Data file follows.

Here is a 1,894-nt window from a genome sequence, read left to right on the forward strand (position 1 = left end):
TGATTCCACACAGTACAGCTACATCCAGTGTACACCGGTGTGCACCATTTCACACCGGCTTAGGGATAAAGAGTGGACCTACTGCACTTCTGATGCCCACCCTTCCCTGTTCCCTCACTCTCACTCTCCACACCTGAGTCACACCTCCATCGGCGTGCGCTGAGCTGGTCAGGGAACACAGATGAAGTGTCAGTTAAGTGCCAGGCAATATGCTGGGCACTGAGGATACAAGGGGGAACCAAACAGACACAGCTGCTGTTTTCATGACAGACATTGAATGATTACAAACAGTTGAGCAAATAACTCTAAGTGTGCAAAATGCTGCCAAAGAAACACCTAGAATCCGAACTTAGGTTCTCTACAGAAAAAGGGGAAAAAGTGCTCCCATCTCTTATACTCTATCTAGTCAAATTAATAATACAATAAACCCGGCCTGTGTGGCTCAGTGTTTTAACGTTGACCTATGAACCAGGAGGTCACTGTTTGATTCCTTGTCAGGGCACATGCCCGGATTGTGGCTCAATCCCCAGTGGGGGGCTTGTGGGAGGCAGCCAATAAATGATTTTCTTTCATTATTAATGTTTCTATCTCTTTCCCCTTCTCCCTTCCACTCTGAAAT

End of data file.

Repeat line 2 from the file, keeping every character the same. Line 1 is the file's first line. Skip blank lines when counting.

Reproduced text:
TGATTCCACACAGTACAGCTACATCCAGTGTACACCGGTGTGCACCATTTCACACCGGCTTAGGGATAAAGAGTGGACCTACTGCACTTCTGATGCCCACCCTTCCCTGTTCCCTCACTCTCACTCTCCACACCTGAGTCACACCTCCATCGGCGTGCGCTGAGCTGGTCAGGGAACACAGATGAAGTGTCAGTTAAGTGCCAGGCAATATGCTGGGCACTGAGGATACAAGGGGGAACCAAACAGACACAGCTGCTGTTTTCATGACAGACATTGAATGATTACAAACAGTTGAGCAAATAACTCTAAGTGTGCAAAATGCTGCCAAAGAAACACCTAGAATCCGAACTTAGGTTCTCTACAGAAAAAGGGGAAAAAGTGCTCCCATCTCTTATACTCTATCTAGTCAAATTAATAATACAATAAACCCGGCCTGTGTGGCTCAGTGTTTTAACGTTGACCTATGAACCAGGAGGTCACTGTTTGATTCCTTGTCAGGGCACATGCCCGGATTGTGGCTCAATCCCCAGTGGGGGGCTTGTGGGAGGCAGCCAATAAATGATTTTCTTTCATTATTAATGTTTCTATCTCTTTCCCCTTCTCCCTTCCACTCTGAAAT